The model uses either the Mini-Olympus gearbox with a 7.2v Speed 400 motor or the 2.33:1 geared Graupner unit. Both of these can be easily mounted and allow the Ni-Cad pack to exit through the cowl should the occasion arise. It also means that you can get the pack that much further forward to help with balance.

As to other equipment, my model uses 7 x 500AR cells, 2 Hitec mini servos, a mini Rx. and Westbury Products 12 Amp. speed controller. All light weight and nothing too expensive.

This model is far too simple to require detailed, step by step instructions so I'll just cover some of the less obvious points in detail.

Tail Surfaces: Nothing in the least difficult here. Build them over the plan as shown and don't be tempted to beef them up at all. Do make sure, however, that the rudder is securely hinged since flapping in the breeze will do nothing for the models flying.

Wings: Yes I know that the way the wings are fitted looks as if it would be more at home on a rubber-powered model. All I can say in my defence is that it works well, is easy and it's light.

Use your drilled lower wing root ribs to mark the holes for the locating dowels onto the fuselage sides. That way you'll be sure they'll fit when it comes to gluing them in place. Never a bad thing since this is likely to be a five minute epoxy job. It doesn't matter if the 1/8 dowel locators are fitted to the wing or to the fuselage, the effect will be the same. Don't forget to notch and reinforce the ribs for the interplane struts before covering the wings. It makes gluing in the struts a bit of a problem otherwise.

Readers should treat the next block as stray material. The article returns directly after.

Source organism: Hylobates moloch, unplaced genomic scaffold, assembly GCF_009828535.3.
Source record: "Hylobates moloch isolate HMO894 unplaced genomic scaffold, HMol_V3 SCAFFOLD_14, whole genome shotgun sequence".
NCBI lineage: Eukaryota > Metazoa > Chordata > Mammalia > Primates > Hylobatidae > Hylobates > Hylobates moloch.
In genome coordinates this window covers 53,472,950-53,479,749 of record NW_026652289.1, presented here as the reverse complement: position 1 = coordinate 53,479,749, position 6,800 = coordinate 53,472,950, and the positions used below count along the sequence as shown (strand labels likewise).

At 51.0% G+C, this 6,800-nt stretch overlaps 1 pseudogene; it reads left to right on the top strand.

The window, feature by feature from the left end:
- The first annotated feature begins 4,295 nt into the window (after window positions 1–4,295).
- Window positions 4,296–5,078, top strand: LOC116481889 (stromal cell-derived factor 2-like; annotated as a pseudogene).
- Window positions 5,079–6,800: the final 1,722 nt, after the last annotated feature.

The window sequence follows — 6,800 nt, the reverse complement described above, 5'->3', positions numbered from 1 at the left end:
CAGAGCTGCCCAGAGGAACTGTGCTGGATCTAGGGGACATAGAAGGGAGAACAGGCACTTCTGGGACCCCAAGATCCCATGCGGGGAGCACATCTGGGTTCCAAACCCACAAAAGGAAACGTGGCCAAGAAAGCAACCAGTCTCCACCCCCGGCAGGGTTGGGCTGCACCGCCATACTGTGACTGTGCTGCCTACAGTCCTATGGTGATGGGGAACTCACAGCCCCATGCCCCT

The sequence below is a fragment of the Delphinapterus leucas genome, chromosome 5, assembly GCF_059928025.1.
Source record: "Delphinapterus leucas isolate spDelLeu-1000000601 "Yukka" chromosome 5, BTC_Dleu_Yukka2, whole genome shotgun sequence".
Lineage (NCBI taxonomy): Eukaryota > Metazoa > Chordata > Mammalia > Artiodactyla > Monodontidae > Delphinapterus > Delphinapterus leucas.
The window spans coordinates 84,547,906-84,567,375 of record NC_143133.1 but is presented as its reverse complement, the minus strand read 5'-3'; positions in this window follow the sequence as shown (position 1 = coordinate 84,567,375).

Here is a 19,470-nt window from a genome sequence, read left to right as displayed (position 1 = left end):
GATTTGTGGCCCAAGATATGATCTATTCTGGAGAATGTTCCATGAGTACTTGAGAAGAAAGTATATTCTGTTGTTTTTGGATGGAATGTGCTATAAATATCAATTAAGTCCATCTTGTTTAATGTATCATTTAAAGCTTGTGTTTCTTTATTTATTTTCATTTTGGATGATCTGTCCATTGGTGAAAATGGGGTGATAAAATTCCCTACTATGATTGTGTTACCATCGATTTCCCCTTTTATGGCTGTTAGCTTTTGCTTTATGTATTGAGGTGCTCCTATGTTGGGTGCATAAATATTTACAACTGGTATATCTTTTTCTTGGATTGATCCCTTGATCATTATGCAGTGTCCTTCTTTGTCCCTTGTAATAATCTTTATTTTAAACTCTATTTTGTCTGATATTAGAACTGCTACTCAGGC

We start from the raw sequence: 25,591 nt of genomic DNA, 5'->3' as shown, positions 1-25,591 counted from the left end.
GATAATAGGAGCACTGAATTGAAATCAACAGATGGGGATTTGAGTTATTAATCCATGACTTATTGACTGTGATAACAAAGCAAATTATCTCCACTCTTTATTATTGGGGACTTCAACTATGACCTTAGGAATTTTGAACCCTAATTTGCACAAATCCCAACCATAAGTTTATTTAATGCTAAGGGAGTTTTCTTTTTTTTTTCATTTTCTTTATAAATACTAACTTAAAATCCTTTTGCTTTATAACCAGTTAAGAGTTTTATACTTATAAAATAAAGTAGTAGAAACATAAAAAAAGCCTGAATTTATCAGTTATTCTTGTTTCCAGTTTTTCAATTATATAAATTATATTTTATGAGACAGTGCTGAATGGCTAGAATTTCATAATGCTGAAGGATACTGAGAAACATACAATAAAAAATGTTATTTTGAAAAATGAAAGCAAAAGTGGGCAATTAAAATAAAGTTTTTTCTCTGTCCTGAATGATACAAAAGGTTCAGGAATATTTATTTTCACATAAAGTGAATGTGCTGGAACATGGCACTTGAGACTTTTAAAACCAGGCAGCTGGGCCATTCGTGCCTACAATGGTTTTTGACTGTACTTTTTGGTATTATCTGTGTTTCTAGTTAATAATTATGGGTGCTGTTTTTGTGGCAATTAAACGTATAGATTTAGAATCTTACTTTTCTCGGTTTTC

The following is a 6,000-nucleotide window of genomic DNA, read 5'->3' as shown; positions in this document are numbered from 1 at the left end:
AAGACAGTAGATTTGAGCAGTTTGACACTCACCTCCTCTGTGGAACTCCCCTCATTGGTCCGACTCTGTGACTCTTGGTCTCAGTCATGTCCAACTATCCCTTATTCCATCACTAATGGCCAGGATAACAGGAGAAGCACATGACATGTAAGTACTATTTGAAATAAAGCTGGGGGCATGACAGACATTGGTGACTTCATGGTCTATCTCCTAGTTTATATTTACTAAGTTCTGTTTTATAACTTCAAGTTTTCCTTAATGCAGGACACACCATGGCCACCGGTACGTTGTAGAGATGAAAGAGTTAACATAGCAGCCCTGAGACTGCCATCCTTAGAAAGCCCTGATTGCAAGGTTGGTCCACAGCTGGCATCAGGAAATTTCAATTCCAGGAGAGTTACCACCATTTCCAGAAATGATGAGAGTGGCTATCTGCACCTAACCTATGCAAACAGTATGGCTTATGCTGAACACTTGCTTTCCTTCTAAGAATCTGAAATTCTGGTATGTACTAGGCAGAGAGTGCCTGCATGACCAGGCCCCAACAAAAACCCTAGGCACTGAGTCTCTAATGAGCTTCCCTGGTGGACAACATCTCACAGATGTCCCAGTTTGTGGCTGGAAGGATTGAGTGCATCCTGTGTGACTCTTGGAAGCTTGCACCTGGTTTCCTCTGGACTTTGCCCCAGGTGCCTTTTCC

Fuselage: This is built in my usual way with a sheeted front half and built up rear half which are joined, after completion, upside down over the plan. Then add the formers, stringers, struts, sheeting and undercarriage. The latter being bound and cyanoed in place prior to soldering up.